Working as a freelance illustrator, it’s often difficult to keep on task, especially if you are used to working for someone else or come specifically from an agency background. In any other type of job besides freelancing, the decision of what you need to do has already been made for you. With freelance anything, you are the one deciding what direction to take your business and what projects you need to work on. The problem is making that decision between all your ideas—both figuring out what you are going to work on next and keeping on task.
One thing I learned from working as a graphic designer in both a mid-sized and boutique style agency is the importance of a creative brief. A creative brief is like having a map of your projects’ direction that you can reference if you start feeling a little lost. Here’s the three ways writing creative briefs for yourself can help you navigate your freelance career:
A creative brief helps you decide which projects to pursue

If your like me, you have a million ideas of what you want to do as a freelancer. Not only is there no feasible way I can complete all those projects, but also most of them are probably not going to benefit my career as much as I think they will while I’m still in the dreaming phase.
Writing down your ideas, then mapping out their true potential helps you weed out the ones that might be nice dreams, but won’t be feasible or won’t have enough of a return on the investment of your time and effort. Also there might be some ideas you have that are a bit shy and you think they are nothing more than a dream, but in fact are far more practical and will be far more successful than those projects that seem more level headed at first glance.
So write down everything. Especially your wildest ideas.
A creative brief helps you stay on track

We’ve all been there—you’re in the middle of working on your project, and you feel like you’ve gotten way off course and don’t know how to get back on track. If you’ve written a creative brief, you can just pull it out and see where you’ve ended up and how to get back to where you should be.
Or, sometimes where you thought you were going is a totally different place than where you’ve found the road really leads. A map is only as good as where things really stand. A good map has everything dutifully plotted out so you know exactly where you’re going. But here is where a creative brief differs from a map: a creative brief is essentially a map of the future, and you don’t know the future.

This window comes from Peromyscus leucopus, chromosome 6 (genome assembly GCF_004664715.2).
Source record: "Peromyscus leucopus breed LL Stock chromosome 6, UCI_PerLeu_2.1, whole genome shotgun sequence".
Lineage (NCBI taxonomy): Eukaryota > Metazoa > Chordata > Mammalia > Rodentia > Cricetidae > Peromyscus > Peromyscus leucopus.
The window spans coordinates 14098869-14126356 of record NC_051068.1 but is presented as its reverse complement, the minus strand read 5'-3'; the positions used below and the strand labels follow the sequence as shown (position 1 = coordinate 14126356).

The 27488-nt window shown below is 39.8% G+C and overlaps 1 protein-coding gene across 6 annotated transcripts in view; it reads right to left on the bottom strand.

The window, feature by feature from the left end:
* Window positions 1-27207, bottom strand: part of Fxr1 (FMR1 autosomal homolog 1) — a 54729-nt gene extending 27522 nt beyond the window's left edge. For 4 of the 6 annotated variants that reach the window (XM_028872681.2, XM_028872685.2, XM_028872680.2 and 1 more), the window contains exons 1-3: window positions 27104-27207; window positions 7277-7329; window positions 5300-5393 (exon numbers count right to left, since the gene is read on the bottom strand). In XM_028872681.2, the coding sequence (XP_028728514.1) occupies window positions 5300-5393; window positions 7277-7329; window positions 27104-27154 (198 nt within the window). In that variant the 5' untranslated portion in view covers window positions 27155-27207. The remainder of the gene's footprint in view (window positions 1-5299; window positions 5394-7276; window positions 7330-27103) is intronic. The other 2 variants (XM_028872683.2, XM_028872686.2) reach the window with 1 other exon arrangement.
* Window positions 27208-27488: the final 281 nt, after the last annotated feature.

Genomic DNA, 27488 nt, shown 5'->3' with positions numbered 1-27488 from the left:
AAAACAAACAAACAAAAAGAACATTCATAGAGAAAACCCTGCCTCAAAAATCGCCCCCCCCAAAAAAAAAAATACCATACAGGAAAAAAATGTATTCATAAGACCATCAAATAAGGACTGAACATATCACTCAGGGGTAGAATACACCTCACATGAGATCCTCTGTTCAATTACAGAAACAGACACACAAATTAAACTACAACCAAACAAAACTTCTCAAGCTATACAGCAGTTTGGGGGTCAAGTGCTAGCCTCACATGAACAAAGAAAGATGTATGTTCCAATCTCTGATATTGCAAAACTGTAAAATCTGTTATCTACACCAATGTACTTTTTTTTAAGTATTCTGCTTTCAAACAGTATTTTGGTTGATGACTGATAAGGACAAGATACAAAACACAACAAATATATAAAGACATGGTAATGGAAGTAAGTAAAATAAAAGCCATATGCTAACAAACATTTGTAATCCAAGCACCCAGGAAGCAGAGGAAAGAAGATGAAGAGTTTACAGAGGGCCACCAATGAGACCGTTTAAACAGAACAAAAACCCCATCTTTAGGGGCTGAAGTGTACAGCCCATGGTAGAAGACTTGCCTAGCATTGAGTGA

Yes, you can make your best educated guess, but ultimately something wrong is going to happen, and it usually does. In this case, you don’t throw away the map, you adjust it.
Go back and compare what you thought was going to happen against what has happened and ask yourself honestly if what you need to do at this point is get back on the path you drew before you set out, or if you need to adjust your map and make a new educated guess of where you will end up based on the new knowledge you have gained along the way. An educated guess is only as good as the knowledge you have to draw on. You know next to nothing when you write your creative brief, but when you find your path goes off a cliff or through quicksand, you now know how to navigate around those things and find the real path.
A creative brief helps you discover how you work

A creative brief has not worn out its use when you can finally tick off all your to-do boxes. If anything it’s more valuable after you finish your project than before or during. Take some time to review how you thought the project would go vs how it really went. Perhaps it took you less or more time to achieve certain goals than you initially thought. Or perhaps your main goals shifted significantly from start to finish.
You made an educated guess when you wrote you creative brief, and you probably met a lot of problems during your travels to the end goal. Now that you know how the path really turned out, you have a better understanding of how to write the next creative brief so that you don’t repeat your same mistakes.
Use your completed creative brief to discover what worked for you, what didn’t, and what could work better next time. A creative brief is a tool to help you gain insight on not only how you work but how you could work better.
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